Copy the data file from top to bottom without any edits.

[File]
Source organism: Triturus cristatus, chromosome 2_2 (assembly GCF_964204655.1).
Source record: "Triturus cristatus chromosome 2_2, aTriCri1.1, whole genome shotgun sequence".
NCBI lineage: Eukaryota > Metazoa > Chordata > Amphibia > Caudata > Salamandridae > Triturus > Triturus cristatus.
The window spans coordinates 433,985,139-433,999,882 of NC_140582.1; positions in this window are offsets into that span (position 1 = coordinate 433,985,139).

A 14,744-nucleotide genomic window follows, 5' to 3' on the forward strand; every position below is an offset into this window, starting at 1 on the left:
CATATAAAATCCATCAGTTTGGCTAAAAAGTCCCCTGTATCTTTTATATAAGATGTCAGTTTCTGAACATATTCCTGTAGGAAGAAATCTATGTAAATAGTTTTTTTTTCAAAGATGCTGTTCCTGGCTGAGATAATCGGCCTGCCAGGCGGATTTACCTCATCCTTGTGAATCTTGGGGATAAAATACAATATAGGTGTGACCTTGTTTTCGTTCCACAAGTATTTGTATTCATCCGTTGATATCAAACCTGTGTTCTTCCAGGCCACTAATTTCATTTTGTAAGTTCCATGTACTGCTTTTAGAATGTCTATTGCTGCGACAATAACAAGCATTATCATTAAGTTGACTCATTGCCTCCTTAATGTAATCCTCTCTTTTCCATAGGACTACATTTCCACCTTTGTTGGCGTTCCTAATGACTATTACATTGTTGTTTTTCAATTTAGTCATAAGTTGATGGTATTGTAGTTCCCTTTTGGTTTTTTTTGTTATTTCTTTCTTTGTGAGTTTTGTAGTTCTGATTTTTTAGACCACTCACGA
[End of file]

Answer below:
Source organism: Triturus cristatus, chromosome 2_2 (assembly GCF_964204655.1).
Source record: "Triturus cristatus chromosome 2_2, aTriCri1.1, whole genome shotgun sequence".
NCBI lineage: Eukaryota > Metazoa > Chordata > Amphibia > Caudata > Salamandridae > Triturus > Triturus cristatus.
The window spans coordinates 433,985,139-433,999,882 of NC_140582.1; positions in this window are offsets into that span (position 1 = coordinate 433,985,139).

A 14,744-nucleotide genomic window follows, 5' to 3' on the forward strand; every position below is an offset into this window, starting at 1 on the left:
CATATAAAATCCATCAGTTTGGCTAAAAAGTCCCCTGTATCTTTTATATAAGATGTCAGTTTCTGAACATATTCCTGTAGGAAGAAATCTATGTAAATAGTTTTTTTTTCAAAGATGCTGTTCCTGGCTGAGATAATCGGCCTGCCAGGCGGATTTACCTCATCCTTGTGAATCTTGGGGATAAAATACAATATAGGTGTGACCTTGTTTTCGTTCCACAAGTATTTGTATTCATCCGTTGATATCAAACCTGTGTTCTTCCAGGCCACTAATTTCATTTTGTAAGTTCCATGTACTGCTTTTAGAATGTCTATTGCTGCGACAATAACAAGCATTATCATTAAGTTGACTCATTGCCTCCTTAATGTAATCCTCTCTTTTCCATAGGACTACATTTCCACCTTTGTTGGCGTTCCTAATGACTATTACATTGTTGTTTTTCAATTTAGTCATAAGTTGATGGTATTGTAGTTCCCTTTTGGTTTTTTTTGTTATTTCTTTCTTTGTGAGTTTTGTAGTTCTGATTTTTTAGACCACTCACGA